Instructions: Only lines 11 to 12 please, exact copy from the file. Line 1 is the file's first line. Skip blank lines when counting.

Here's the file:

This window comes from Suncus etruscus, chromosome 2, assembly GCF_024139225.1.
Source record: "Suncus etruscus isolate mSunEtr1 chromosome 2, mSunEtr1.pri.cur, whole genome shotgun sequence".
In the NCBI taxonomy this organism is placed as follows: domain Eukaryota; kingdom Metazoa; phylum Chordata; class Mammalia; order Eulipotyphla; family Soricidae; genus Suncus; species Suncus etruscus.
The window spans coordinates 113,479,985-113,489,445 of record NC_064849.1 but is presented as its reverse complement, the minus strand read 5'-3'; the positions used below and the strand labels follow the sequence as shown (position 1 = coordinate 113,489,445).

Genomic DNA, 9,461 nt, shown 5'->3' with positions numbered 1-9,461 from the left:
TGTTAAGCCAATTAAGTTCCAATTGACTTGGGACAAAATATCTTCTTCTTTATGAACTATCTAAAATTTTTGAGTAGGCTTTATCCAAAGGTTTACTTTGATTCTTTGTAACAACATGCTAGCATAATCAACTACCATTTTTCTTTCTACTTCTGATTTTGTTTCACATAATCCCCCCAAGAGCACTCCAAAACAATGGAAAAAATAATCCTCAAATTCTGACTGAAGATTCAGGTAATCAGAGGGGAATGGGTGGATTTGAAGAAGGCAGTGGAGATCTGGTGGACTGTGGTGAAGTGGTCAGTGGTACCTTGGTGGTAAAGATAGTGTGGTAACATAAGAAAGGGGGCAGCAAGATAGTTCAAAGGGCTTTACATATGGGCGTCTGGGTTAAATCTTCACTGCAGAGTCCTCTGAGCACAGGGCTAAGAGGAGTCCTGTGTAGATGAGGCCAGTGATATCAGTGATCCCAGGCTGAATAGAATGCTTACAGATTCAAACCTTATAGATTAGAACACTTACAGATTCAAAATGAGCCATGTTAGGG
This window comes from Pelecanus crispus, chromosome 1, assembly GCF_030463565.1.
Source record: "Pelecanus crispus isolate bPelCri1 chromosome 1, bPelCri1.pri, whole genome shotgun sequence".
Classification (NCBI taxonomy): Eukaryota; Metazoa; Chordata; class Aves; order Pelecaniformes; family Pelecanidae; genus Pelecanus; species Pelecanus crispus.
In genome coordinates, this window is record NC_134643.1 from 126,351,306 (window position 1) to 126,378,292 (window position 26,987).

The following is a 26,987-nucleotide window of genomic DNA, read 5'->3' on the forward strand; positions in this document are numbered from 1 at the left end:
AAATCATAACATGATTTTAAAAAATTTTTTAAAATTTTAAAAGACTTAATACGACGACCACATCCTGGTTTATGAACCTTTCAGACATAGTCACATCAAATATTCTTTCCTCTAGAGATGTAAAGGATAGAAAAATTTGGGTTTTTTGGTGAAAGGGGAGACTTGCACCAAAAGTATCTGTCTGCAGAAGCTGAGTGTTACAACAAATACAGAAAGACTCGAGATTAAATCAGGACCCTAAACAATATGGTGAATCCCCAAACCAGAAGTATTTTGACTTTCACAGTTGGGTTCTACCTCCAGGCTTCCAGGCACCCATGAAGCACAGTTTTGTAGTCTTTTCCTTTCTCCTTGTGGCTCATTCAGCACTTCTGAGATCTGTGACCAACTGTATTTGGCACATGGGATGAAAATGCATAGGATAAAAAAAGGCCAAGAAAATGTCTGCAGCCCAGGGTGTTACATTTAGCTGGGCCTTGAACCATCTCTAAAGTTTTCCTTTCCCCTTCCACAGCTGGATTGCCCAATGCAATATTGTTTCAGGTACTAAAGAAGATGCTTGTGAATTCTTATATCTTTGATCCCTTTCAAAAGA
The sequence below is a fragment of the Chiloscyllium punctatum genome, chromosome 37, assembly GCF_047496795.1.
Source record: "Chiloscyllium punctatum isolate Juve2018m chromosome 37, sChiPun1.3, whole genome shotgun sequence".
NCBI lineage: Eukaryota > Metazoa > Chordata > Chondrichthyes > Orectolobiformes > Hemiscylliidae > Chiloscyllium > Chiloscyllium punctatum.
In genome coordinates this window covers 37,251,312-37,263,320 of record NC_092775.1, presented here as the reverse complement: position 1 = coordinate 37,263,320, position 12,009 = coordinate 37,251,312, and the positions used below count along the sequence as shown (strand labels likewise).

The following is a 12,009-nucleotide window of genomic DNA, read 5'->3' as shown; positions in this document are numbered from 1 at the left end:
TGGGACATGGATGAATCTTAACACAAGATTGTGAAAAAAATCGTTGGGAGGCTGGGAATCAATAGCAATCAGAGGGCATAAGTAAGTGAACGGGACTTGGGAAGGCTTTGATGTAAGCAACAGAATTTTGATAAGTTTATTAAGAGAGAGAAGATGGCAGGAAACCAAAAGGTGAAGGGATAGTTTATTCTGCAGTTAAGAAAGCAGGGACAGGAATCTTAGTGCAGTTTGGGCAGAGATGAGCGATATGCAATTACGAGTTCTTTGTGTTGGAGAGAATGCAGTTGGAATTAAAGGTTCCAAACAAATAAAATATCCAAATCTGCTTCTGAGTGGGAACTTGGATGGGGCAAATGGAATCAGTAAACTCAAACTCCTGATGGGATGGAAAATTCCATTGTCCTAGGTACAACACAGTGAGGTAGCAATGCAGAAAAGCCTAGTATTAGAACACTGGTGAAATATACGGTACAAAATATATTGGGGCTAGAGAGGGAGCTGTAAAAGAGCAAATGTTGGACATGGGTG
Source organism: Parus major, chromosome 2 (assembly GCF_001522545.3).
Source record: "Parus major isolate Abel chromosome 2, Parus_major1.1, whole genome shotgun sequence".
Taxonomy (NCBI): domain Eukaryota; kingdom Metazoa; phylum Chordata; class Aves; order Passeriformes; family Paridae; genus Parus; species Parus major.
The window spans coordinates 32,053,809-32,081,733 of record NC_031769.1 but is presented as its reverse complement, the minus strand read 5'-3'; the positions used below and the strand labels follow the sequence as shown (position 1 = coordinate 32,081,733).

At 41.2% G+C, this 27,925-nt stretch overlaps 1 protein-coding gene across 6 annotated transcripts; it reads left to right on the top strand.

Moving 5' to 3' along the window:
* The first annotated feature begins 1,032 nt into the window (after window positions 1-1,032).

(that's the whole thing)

The following is a 26,987-nucleotide window of genomic DNA, read 5'->3' on the forward strand; positions in this document are numbered from 1 at the left end:
AAATCATAACATGATTTTAAAAAATTTTTTAAAATTTTAAAAGACTTAATACGACGACCACATCCTGGTTTATGAACCTTTCAGACATAGTCACATCAAATATTCTTTCCTCTAGAGATGTAAAGGATAGAAAAATTTGGGTTTTTTGGTGAAAGGGGAGACTTGCACCAAAAGTATCTGTCTGCAGAAGCTGAGTGTTACAACAAATACAGAAAGACTCGAGATTAAATCAGGACCCTAAACAATATGGTGAATCCCCAAACCAGAAGTATTTTGACTTTCACAGTTGGGTTCTACCTCCAGGCTTCCAGGCACCCATGAAGCACAGTTTTGTAGTCTTTTCCTTTCTCCTTGTGGCTCATTCAGCACTTCTGAGATCTGTGACCAACTGTATTTGGCACATGGGATGAAAATGCATAGGATAAAAAAAGGCCAAGAAAATGTCTGCAGCCCAGGGTGTTACATTTAGCTGGGCCTTGAACCATCTCTAAAGTTTTCCTTTCCCCTTCCACAGCTGGATTGCCCAATGCAATATTGTTTCAGGTACTAAAGAAGATGCTTGTGAATTCTTATATCTTTGATCCCTTTCAAAAGA